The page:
Improve Inclusion through Employee Resource Groups
Tuesday February 1st, 2022
Estimated time to read: 2 minutes, 15 seconds
Despite good intentions, diversity in the workplace may be difficult to attain in many cases.
The advantages of a diverse workforce are plentiful. Organizations with employees from a wide variety of backgrounds and demographics are more productive, profitable and innovative. They also have a competitive edge when it comes to hiring and retention thanks to a desirable culture.
Experts predict that organizations will continue to prioritize diversity, equity, inclusion and belonging (DEI&B) initiatives in 2022 and beyond. Unfortunately, there are troubling signs they may have their work cut out for them. Job losses brought on by the pandemic have disproportionately affected minorities, women, and individuals from lower income and educational backgrounds, and it may take years to rebound. Additionally, women are more likely to work from home if given the option, making them less visible than their male colleagues.
Inclusion Drives Diversity
While isolved’s Voice of the Workforce Report revealed that 86 percent of employees feel that their employer is inclusive, there is room for improvement. The employees surveyed said their employer could improve DEI&B initiatives by refining hiring practices, creating company-led support groups, having a more diverse leadership team and forming DEI&B committees.
Employees want to feel supported, valued and respected. One way to satisfy these needs is by forming Employee Resource Groups (ERGs), something that nearly half of employees say their current workplace does not offer.
Unlike DEI&B committees, ERGs are voluntary, employee-led and interest-focused. They foster inclusivity and build community by providing a forum for employees with shared interests to connect and support each other. They are not new. ERGs originated in the 1960’s in response to rising racial tensions and have endured because of the benefits they provide:
- Unifying teams through a common cause
- Creating a safe outlet for employees to express challenges and concerns
- Connecting employees with mentors and developing leaders
- Generating awareness of issues affecting underrepresented groups and effecting change
ERGs also positively impact employee experience. This resonates with isolved Director of Employee Engagement Dustin Stipanovich. In a recent interview, Dustin reinforced the importance of creating a culture where employees feel empowered and enabled to grow. “Nothing is better than when your employees know that they have an advocate standing behind them in support.”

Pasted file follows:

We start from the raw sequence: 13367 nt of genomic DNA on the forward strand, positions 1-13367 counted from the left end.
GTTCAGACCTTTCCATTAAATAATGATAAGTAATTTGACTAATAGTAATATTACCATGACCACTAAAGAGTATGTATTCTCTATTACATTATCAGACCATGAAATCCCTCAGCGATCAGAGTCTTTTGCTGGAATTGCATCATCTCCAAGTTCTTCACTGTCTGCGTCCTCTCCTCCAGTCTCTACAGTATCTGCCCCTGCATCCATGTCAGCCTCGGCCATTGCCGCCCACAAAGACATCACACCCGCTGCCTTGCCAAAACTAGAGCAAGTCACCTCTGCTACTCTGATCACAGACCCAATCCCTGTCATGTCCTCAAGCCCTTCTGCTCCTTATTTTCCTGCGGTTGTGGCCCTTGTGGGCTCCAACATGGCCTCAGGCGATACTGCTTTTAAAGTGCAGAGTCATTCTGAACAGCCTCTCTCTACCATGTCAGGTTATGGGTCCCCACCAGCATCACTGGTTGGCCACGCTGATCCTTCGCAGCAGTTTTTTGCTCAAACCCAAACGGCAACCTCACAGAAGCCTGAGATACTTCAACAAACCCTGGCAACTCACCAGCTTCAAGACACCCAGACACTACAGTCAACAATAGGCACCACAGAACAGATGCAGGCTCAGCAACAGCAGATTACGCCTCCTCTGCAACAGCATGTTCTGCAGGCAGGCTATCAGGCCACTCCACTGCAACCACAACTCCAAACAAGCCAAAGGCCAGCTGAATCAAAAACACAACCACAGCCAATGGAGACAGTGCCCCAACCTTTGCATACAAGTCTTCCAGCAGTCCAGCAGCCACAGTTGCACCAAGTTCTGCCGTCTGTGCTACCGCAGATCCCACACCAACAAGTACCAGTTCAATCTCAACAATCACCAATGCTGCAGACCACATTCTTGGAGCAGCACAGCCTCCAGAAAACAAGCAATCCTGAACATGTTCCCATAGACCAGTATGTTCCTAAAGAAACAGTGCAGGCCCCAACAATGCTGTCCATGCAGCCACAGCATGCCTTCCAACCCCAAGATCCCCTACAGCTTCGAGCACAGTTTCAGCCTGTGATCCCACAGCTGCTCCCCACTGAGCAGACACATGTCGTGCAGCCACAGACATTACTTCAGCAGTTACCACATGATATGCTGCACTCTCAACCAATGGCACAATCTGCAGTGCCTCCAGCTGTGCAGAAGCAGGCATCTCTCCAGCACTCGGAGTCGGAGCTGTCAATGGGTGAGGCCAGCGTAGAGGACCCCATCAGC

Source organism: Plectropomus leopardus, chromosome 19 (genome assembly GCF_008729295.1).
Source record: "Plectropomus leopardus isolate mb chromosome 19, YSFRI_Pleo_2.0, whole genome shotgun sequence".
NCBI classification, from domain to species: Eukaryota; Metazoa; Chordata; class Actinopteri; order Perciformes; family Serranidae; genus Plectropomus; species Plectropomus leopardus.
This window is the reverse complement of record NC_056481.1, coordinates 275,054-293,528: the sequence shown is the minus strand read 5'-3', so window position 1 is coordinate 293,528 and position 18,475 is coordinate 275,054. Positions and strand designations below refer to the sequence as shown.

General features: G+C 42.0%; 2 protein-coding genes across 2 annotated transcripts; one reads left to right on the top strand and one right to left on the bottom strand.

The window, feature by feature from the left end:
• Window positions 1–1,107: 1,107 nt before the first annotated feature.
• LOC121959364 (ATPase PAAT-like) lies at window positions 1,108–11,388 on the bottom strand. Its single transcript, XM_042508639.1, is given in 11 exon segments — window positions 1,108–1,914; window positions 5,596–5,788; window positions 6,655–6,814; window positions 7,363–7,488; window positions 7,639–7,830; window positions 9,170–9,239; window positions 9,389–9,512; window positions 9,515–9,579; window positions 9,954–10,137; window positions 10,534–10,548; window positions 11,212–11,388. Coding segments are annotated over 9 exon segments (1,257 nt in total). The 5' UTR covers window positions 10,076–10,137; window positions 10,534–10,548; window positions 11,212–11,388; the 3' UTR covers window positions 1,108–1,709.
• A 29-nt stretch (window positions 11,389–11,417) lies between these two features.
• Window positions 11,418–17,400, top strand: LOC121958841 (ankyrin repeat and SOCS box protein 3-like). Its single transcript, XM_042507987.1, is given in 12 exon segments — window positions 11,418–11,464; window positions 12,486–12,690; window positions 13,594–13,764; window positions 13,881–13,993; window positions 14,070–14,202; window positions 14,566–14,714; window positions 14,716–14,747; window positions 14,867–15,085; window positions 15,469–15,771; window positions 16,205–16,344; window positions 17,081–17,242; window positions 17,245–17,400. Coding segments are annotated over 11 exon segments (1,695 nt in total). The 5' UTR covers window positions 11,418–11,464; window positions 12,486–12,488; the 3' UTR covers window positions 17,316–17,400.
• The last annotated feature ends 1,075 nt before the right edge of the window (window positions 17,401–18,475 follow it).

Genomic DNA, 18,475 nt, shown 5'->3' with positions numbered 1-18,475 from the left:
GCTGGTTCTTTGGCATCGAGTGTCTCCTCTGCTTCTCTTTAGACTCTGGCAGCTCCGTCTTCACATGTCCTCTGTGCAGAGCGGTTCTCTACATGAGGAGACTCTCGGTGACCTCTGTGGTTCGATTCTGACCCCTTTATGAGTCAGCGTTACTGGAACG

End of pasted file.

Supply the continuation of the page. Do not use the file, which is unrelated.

ERG Best Practices
So, how do you go about setting your ERGs up for success?
Gauge interest. Reach out your employees to determine the types of groups they want. For reference, the respondents of our survey placed general DEI&B groups at the top of their list, followed by service/volunteer, women, mentorship and disability. Use this employee outreach as an opportunity to identify potential group leaders.
Align the mission with the company’s mission. When asked what the most important factor for an ERG to succeed is, the top response at 36 percent was “a defined clear purpose that aligns with business needs.” Ensure your ERGs serve a purpose within the company. To be successful they should not only support your employees’ needs, but tie to the overall mission of the organization.
Establish structure. Document the roles and responsibilities of leaders and members. Determine when, where and how often members will meet, keeping the unique needs of your workforce in mind. “Opportunities for employee participation despite work environment” also topped the list of factors for ERGs to succeed. Virtual formats work well for making the groups accessible to everyone within the organization.
Share the vision. Promote the ERGs by sending company-wide emails, leveraging your employee portal/intranet and listing them in onboarding communications. Whatever method you choose, be straightforward in your communications, as “transparency between the group and workforce” was also identified as a leading contributor to ERG success.
Measure success. Finally, evaluate the effectiveness of your ERGs by tracking membership, meeting attendance, and event participation. Utilize surveys to determine employee satisfaction and engagement levels. Be prepared to make adjustments as your ERGs should evolve over time as your employees’ needs change.
Despite challenges, achieving an inclusive culture that encourages diversity is achievable. If you are prioritizing DEI&B within your organization, ERGs might be an avenue to explore to further your efforts.
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